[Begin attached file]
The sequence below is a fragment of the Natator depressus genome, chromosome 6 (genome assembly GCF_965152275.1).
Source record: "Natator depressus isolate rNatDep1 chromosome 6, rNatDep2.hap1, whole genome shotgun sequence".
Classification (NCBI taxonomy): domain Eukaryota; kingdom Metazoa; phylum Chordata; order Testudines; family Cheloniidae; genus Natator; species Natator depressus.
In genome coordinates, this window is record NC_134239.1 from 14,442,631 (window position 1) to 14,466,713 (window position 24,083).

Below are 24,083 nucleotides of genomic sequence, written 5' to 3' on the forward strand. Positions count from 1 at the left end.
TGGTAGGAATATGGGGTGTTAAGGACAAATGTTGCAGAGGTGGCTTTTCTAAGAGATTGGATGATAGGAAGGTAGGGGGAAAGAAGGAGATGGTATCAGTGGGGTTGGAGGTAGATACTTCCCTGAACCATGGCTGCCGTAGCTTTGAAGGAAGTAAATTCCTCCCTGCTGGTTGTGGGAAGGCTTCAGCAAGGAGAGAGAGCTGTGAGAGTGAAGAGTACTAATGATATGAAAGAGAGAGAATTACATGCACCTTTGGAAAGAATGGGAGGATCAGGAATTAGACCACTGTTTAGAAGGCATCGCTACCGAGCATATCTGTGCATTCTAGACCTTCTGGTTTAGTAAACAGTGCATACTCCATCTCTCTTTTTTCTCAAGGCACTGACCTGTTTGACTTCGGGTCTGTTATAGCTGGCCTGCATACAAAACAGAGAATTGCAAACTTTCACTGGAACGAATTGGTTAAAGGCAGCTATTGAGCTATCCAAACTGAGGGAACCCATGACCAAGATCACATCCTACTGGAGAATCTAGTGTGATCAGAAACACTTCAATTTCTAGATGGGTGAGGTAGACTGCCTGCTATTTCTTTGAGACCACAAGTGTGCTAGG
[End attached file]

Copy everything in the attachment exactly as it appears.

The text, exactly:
The sequence below is a fragment of the Natator depressus genome, chromosome 6 (genome assembly GCF_965152275.1).
Source record: "Natator depressus isolate rNatDep1 chromosome 6, rNatDep2.hap1, whole genome shotgun sequence".
Classification (NCBI taxonomy): domain Eukaryota; kingdom Metazoa; phylum Chordata; order Testudines; family Cheloniidae; genus Natator; species Natator depressus.
In genome coordinates, this window is record NC_134239.1 from 14,442,631 (window position 1) to 14,466,713 (window position 24,083).

Below are 24,083 nucleotides of genomic sequence, written 5' to 3' on the forward strand. Positions count from 1 at the left end.
TGGTAGGAATATGGGGTGTTAAGGACAAATGTTGCAGAGGTGGCTTTTCTAAGAGATTGGATGATAGGAAGGTAGGGGGAAAGAAGGAGATGGTATCAGTGGGGTTGGAGGTAGATACTTCCCTGAACCATGGCTGCCGTAGCTTTGAAGGAAGTAAATTCCTCCCTGCTGGTTGTGGGAAGGCTTCAGCAAGGAGAGAGAGCTGTGAGAGTGAAGAGTACTAATGATATGAAAGAGAGAGAATTACATGCACCTTTGGAAAGAATGGGAGGATCAGGAATTAGACCACTGTTTAGAAGGCATCGCTACCGAGCATATCTGTGCATTCTAGACCTTCTGGTTTAGTAAACAGTGCATACTCCATCTCTCTTTTTTCTCAAGGCACTGACCTGTTTGACTTCGGGTCTGTTATAGCTGGCCTGCATACAAAACAGAGAATTGCAAACTTTCACTGGAACGAATTGGTTAAAGGCAGCTATTGAGCTATCCAAACTGAGGGAACCCATGACCAAGATCACATCCTACTGGAGAATCTAGTGTGATCAGAAACACTTCAATTTCTAGATGGGTGAGGTAGACTGCCTGCTATTTCTTTGAGACCACAAGTGTGCTAGG